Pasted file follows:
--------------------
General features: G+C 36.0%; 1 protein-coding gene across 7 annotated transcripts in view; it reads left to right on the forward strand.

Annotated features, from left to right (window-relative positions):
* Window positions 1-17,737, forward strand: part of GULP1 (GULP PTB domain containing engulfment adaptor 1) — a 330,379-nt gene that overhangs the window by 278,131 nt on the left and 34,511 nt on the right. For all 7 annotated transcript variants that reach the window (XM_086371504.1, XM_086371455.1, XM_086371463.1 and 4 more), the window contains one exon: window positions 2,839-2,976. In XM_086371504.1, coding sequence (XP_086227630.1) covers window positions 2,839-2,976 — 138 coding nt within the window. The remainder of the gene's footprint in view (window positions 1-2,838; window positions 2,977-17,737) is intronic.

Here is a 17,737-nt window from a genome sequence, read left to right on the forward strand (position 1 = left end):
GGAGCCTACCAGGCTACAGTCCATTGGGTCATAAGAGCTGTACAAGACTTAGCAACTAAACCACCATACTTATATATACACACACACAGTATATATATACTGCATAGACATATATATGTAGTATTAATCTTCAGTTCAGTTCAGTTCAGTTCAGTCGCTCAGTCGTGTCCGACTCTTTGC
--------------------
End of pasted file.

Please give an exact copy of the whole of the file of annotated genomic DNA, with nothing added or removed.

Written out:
General features: G+C 36.0%; 1 protein-coding gene across 7 annotated transcripts in view; it reads left to right on the forward strand.

Annotated features, from left to right (window-relative positions):
* Window positions 1-17,737, forward strand: part of GULP1 (GULP PTB domain containing engulfment adaptor 1) — a 330,379-nt gene that overhangs the window by 278,131 nt on the left and 34,511 nt on the right. For all 7 annotated transcript variants that reach the window (XM_086371504.1, XM_086371455.1, XM_086371463.1 and 4 more), the window contains one exon: window positions 2,839-2,976. In XM_086371504.1, coding sequence (XP_086227630.1) covers window positions 2,839-2,976 — 138 coding nt within the window. The remainder of the gene's footprint in view (window positions 1-2,838; window positions 2,977-17,737) is intronic.

Here is a 17,737-nt window from a genome sequence, read left to right on the forward strand (position 1 = left end):
GGAGCCTACCAGGCTACAGTCCATTGGGTCATAAGAGCTGTACAAGACTTAGCAACTAAACCACCATACTTATATATACACACACACAGTATATATATACTGCATAGACATATATATGTAGTATTAATCTTCAGTTCAGTTCAGTTCAGTTCAGTCGCTCAGTCGTGTCCGACTCTTTGC